Uber and Lyft’s long wait for a rebound in demand signals slow economic recovery

By Tina Bellon and Akanksha Rana

(Reuters) – With the pandemic still suppressing ridesharing demand, Wall Street is keen to know how soon Uber Technologies Inc and Lyft Inc expect a rebound and how they plan to keep costs under control until then.

Investors are also hoping for more insight on Uber’s successful food delivery operations and Lyft’s efforts to set up a delivery business when the companies report fourth-quarter results this week.

Analysts generally do not expect ride-hail demand to rebound before the second half of 2021, when more people have been vaccinated and offices and businesses have reopened, which suggests a somewhat gloomy outlook for the broader consumer-based economy.

The sluggish recovery also complicates Uber and Lyft’s efforts to become profitable on an adjusted basis by the end of this year.

Lyft, scheduled to report results on Tuesday afternoon, already disclosed that rising COVID-19 infections have resulted in 47% and 50% fewer rides in October and November, respectively.

Analysts expect a similar trend for Uber, which reports results after market close on Wednesday. As a global player, Uber is also impacted by renewed lockdown measures imposed across its European markets.

“Cost-cutting is perhaps the main factor which investors watch these days when they decide to trade ride-hailing stocks,” Investing.com analyst Haris Anwar said in a note.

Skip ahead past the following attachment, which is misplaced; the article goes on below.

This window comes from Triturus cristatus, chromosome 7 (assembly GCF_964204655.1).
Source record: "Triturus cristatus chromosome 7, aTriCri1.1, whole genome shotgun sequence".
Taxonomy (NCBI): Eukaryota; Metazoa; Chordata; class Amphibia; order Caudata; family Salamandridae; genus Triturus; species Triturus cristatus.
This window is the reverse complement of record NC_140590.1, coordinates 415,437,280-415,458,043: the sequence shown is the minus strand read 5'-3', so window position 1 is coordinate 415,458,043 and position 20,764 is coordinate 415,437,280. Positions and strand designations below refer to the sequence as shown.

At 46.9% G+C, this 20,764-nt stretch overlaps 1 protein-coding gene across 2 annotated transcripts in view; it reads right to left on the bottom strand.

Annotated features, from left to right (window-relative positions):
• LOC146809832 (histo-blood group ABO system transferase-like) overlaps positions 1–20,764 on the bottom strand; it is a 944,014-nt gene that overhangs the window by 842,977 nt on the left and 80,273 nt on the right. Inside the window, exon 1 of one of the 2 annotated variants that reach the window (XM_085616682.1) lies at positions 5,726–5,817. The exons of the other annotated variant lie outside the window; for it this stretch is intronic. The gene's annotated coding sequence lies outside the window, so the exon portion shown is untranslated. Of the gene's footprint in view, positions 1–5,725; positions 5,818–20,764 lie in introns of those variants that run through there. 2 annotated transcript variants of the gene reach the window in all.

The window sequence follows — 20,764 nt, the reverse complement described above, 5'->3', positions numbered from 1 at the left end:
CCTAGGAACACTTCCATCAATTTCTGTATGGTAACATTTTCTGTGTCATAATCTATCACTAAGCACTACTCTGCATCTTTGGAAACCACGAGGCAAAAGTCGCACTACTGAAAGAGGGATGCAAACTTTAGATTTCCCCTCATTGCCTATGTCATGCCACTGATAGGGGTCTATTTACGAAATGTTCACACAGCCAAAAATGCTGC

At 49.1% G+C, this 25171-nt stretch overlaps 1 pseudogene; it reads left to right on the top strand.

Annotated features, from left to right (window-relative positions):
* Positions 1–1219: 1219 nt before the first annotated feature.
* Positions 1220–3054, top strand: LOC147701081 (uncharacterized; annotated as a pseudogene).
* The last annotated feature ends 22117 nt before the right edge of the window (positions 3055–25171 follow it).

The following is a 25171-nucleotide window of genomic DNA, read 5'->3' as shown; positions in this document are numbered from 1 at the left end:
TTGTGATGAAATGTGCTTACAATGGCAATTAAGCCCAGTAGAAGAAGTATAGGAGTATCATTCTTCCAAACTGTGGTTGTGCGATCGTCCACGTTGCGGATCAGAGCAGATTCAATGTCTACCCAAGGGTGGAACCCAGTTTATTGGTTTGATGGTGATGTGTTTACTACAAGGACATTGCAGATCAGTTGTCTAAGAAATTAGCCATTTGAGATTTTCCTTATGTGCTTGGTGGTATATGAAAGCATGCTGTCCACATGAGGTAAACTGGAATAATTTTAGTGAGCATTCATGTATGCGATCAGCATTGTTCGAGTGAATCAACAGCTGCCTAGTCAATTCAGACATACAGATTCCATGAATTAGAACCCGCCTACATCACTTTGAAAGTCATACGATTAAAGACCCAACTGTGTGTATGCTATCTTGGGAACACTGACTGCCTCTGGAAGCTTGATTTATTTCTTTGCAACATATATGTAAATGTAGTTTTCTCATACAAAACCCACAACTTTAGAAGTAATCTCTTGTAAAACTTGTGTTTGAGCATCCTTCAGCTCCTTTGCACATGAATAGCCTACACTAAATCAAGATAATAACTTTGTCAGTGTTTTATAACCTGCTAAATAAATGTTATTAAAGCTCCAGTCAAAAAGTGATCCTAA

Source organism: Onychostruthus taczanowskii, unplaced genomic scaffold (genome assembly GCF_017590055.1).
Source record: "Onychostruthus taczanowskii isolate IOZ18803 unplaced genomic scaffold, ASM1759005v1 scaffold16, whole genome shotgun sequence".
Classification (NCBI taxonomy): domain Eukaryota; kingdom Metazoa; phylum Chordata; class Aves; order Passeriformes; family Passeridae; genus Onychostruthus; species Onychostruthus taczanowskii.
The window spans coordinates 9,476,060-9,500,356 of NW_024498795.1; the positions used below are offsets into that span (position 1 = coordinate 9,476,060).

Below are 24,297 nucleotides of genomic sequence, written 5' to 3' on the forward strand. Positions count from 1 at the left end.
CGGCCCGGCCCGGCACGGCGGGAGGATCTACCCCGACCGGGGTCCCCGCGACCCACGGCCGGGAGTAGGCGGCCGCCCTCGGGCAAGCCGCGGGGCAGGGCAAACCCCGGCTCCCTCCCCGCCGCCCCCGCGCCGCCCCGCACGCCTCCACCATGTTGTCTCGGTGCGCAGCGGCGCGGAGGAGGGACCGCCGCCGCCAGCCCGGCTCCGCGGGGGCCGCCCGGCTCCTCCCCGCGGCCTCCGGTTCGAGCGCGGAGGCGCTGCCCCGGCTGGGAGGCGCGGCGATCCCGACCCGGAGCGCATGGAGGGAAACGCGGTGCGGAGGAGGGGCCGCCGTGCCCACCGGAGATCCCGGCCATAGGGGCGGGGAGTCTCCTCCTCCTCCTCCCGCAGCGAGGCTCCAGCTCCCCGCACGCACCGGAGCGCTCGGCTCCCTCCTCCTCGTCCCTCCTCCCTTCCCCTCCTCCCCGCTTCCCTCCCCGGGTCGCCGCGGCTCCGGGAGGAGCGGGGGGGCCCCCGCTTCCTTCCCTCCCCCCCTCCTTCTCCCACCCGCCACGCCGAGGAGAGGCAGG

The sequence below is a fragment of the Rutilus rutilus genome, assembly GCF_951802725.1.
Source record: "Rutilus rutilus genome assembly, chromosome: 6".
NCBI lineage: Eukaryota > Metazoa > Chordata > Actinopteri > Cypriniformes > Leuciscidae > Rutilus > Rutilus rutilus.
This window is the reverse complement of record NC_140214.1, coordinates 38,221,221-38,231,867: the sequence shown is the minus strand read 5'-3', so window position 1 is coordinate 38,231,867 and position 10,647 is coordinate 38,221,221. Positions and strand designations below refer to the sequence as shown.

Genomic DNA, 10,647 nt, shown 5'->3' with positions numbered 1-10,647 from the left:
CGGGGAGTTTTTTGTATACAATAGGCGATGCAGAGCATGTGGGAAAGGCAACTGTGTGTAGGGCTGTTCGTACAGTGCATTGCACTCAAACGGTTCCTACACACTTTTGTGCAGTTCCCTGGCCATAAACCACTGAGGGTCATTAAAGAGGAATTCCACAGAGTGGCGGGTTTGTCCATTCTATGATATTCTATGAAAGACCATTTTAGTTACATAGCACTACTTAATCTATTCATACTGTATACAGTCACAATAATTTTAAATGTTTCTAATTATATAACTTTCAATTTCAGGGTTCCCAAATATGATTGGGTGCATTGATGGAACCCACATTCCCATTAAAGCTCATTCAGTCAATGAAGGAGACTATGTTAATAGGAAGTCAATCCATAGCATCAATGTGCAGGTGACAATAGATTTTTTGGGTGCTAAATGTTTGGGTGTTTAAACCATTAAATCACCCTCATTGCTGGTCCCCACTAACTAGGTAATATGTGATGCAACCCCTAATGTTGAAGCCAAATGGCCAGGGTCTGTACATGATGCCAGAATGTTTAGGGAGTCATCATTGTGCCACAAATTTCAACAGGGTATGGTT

Bernstein analysts cautioned investors to ignore the short-term volatility in the pace of recovery.

Unlike Lyft, Uber has been able offset its ride-hail losses with a surge in food-delivery orders at its Uber Eats business, where revenue has doubled during the pandemic.

Uber has expanded its footprint in the competitive space and acquired smaller food-delivery rival Postmates and alcoholic beverage delivery service Drizly.

The company has also launched grocery, package and prescription deliveries in some North American cities.

Lyft last quarter announced it was working to offer a delivery service for restaurants without launching a full-fledged consumer-facing platform for food delivery.

Asked about details during a December investor conference, Lyft President John Zimmer said the company was working on a white-label or non-Lyft-branded platform to allow deliveries between different businesses for groceries, food and packages.

Lyft has not provided further details and Zimmer in December said the company was still in the very early stages of the process.

Analysts on average expect Uber to post $3.58 billion in fourth-quarter revenue and a $949 million net loss, according to Refinitiv data.

Lyft is expected to post $562 million in quarterly revenue at a net loss of $226 million, Refinitiv data showed.

(Reporting by Tina Bellon in New York; Akanksha Rana in Bangalore; Editing by Matthew Lewis)